“In a word, in all material details and in date the fall of Jericho took place as described in the Biblical narrative. Our demonstration is limited, however, to material observations: the walls fell, shaken apparently by earthquake, and the city was destroyed by fire, about 1400 B.C. These are the basic facts resulting from our investigations. The link with Joshua and the Israelites is only circumstantial but it seems to be solid and without a flaw.”
Ted Wright observed in his talk that most of the battle in modern archaeology is not whether places, like Jericho, really existed, or the happening of events, but rather the timing of when they existed and happened. Continue reading “Timing the Walls of Jericho”→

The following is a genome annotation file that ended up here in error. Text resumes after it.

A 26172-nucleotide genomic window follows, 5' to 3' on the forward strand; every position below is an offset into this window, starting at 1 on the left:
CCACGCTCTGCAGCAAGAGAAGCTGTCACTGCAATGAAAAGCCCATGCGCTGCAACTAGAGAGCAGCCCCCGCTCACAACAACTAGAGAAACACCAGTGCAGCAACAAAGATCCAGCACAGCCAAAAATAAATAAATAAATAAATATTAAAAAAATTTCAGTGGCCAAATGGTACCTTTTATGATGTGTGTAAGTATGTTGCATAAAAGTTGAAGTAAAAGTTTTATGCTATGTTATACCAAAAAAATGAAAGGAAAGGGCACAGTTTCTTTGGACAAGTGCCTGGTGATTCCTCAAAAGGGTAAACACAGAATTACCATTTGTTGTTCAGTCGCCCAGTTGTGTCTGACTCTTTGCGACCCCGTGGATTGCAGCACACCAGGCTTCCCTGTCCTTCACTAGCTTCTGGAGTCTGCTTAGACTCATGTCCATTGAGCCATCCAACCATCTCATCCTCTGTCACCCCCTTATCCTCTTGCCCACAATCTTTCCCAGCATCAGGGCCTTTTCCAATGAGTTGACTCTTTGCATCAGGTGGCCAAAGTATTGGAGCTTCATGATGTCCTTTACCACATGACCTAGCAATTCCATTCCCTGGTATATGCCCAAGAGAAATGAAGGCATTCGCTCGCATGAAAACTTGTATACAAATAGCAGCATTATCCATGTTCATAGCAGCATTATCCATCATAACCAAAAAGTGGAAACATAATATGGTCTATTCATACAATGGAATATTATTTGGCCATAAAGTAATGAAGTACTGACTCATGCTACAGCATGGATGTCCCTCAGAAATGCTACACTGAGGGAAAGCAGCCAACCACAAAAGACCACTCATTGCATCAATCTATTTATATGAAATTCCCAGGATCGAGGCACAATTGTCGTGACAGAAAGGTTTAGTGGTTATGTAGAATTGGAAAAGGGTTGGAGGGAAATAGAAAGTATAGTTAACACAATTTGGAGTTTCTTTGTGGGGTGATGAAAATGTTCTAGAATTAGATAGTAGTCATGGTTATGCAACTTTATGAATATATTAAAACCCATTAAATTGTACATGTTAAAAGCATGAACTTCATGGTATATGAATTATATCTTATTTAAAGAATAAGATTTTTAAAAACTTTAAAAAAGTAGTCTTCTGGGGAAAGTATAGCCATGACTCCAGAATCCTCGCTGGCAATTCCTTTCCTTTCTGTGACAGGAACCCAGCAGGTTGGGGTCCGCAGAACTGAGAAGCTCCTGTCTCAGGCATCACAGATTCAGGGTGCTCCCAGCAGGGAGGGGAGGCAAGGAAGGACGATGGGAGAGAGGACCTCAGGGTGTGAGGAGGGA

Bible skeptics often talk as if there is a dearth of evidence that any of the events in the Bible took place. Skeptics consider the Bible, and especially the Old Testament, as fictional, a fanciful product of the imagination trumped up many, many years after the actual events took place, and full of places and characters that never actually existed. The Ebla Tablets found in Northern Syria tell a different story.
When skeptics claim that Bible believers are biased, they are right. The truth is we all are biased, skeptics included. Some may be more aware of their own bias than others, but we all have our biases.